10th December 2011, 10:01 AM
Hello once again,
I took this one in the Botanical Gardens in Canberra using the kit 55-200mm lens. I am assuming that due to my taking it at the long end of the focal length for the lens, as well as maybe the choice of f stop, is why it did not turn out that clear. There was no wind so the dragonfly was not moving about at all. Maybe I just need to invest in some better quality lens (I can hear my wallet screaming).
focal length 200mm
10th December 2011, 02:31 PM
Originally Posted by jstp
It's really not that bad.
The DoF is thin, but you have the focus in just the right place.
f/8 would probably have given a bit better image quality, although I am not familiar with the lens.
f/8 would have given a little more DoF
Does the lens have IS?
If not, the next most likely cause of softness is camera shake, but I don't know if you used a tripod or how good your technique is, so that may not be the problem.
Also, I wonder how much of a crop this is from the whole image, since that'll have the same magnification effect on camera (or minute subject) movement, as using a longer focal length lens and suggesting a higher shutter speed would have been wise (again, only relevant if no tripod)
Final thing is it may sharpen up a bit more, try USM at 100%, 0.3 px threshold 1.
10th December 2011, 04:33 PM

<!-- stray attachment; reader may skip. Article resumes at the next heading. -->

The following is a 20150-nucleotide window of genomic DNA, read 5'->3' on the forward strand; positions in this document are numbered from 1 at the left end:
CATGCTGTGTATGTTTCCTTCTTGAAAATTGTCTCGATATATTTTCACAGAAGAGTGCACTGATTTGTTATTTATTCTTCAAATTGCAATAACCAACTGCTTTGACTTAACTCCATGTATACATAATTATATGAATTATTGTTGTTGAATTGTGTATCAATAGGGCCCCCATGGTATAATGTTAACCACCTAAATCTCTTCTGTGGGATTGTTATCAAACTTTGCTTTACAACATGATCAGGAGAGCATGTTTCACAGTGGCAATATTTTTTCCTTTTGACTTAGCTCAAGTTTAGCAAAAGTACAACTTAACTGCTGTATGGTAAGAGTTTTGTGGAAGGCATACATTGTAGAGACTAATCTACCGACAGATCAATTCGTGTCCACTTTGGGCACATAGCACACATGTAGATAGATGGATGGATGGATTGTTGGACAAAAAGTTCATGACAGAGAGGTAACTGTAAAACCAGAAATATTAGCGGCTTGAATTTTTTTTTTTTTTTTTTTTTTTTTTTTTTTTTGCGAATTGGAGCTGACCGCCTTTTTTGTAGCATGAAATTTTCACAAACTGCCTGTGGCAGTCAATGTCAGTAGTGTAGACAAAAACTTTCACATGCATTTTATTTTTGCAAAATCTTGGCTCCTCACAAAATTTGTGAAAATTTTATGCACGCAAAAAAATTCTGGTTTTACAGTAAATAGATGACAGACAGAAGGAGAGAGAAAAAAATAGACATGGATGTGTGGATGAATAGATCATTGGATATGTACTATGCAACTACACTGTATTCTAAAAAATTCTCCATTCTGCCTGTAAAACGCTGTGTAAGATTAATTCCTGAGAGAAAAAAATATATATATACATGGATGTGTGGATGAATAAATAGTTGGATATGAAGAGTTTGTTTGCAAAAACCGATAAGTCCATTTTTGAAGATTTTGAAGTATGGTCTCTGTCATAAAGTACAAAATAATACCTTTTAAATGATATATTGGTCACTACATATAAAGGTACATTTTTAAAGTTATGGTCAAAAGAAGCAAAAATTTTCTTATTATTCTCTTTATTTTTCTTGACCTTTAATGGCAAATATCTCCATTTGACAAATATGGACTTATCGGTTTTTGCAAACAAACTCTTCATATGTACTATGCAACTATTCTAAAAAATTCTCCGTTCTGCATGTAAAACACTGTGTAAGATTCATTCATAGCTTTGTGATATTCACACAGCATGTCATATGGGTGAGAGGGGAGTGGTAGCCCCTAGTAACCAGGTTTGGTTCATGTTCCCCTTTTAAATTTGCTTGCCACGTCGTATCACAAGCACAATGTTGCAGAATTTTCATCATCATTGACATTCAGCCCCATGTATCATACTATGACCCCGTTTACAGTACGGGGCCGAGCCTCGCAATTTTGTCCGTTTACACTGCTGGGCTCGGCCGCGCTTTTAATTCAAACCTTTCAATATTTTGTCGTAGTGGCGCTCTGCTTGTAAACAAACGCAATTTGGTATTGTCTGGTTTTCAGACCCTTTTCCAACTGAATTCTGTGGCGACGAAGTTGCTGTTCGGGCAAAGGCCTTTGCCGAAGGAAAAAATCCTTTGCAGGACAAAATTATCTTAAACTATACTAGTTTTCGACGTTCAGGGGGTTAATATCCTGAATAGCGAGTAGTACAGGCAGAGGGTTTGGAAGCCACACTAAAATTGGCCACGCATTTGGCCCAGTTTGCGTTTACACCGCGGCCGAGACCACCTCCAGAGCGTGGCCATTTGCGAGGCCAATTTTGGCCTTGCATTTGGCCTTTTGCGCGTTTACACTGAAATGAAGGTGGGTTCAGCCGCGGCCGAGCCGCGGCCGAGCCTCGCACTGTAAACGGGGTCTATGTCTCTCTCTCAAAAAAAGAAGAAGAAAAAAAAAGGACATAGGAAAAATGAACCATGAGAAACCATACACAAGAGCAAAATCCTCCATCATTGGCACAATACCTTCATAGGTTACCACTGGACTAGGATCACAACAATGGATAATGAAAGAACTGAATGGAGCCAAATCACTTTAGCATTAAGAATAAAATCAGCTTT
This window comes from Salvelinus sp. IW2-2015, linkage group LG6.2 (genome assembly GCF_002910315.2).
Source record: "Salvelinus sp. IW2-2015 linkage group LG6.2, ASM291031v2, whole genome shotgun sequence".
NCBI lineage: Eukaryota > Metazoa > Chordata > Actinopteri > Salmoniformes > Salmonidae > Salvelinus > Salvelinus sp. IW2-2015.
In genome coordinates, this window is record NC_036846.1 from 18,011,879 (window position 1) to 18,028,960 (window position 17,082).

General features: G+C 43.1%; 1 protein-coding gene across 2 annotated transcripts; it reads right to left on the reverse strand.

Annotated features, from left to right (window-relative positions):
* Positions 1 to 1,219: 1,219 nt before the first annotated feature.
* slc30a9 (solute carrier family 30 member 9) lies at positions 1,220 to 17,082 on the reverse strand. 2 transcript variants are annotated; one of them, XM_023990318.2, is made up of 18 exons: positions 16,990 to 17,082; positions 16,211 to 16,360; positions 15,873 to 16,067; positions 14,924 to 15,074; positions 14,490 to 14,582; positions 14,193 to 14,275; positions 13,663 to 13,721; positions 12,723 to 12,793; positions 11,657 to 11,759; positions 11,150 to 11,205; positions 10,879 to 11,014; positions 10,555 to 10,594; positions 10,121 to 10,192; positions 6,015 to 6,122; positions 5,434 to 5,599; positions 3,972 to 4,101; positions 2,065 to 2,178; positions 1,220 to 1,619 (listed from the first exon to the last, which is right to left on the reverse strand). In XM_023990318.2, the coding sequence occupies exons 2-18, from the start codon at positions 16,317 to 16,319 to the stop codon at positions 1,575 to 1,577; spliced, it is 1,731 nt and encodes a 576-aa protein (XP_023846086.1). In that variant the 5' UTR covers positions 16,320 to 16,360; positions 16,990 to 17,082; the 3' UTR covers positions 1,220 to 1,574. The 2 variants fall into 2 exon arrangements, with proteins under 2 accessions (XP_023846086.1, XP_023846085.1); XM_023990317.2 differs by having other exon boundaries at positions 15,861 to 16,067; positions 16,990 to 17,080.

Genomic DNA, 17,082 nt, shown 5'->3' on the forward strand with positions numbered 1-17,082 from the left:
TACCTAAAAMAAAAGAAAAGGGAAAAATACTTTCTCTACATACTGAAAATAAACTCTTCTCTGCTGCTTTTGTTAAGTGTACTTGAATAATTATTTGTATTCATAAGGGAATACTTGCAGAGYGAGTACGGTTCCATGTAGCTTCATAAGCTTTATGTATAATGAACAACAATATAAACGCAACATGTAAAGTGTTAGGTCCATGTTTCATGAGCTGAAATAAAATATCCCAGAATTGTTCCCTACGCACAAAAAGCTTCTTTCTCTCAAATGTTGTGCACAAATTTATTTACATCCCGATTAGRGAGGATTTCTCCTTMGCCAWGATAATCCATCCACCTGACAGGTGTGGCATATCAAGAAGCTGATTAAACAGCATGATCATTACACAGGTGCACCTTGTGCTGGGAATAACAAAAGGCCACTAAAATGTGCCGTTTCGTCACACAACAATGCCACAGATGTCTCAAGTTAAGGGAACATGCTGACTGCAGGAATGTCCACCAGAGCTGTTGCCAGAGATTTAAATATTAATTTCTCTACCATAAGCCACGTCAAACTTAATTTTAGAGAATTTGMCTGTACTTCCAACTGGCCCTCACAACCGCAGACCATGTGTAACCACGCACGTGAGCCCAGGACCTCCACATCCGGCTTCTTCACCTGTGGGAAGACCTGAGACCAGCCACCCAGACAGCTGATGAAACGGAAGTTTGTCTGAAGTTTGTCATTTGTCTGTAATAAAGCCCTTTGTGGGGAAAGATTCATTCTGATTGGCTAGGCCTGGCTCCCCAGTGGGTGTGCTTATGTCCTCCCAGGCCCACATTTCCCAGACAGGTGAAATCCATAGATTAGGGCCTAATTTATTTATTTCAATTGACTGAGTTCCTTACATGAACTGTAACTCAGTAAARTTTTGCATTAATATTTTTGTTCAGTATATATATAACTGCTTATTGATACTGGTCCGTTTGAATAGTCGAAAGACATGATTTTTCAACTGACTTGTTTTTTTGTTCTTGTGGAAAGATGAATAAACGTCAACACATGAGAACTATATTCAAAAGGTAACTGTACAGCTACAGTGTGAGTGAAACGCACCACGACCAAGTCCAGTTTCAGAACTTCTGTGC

as Dave said there is nothing that bad with your picture, as shot.
If I was shooting it (by hand, no tripod) I too would have increased the shutter speed, to about 1/300 (200mm focal length X 1.5 = 300). If you were using tripod then perhaps mirror lock and remote release would have helped, just bring that slightly better sharpness to the shot.
10th December 2011, 08:04 PM
For a scene like that, Jason, I would have used F11 or if possible F14.
Otherwise, was this with a tripod? I find that is essential for any close up work.
Secondly, was this auto focus? The flower seems sharper than the insect. This is a common problem with auto focus which prefers to focus on a hard edged object instead of a soft insect body.
Any long bodied insect poses a potential problem unless you are totally 'square' with it because it's length can be longer than the available focus depth.
With this shot, I would try a little selective sharpness just applied to the insect.
ps. from that angle I can't tell if it is a Dragon or a Damsel. It looks a little delicate for a dragonfly but I'm not familiar with Australian insects. Did it close it's wings lengthwise along it's abdomen?
10th December 2011, 08:55 PM
Thanks Dave, John and Geoff, you advice and feedback is appreciated. The shot was taken hand held, I have yet to get myself a decent tripod, another item on the list. The lens does have Vibration Reduction. I was shooting in Aperture priority so the camera chose the shutter speed. I think I may have a go at the manual setting and see if my making the decisions on what settings to use makes a difference. I have never even thought to have a go a manual focus, just always left it in auto, another thing to try. This is why I enjoy photography so much, there is always and abundance of new things to try and you are always learning.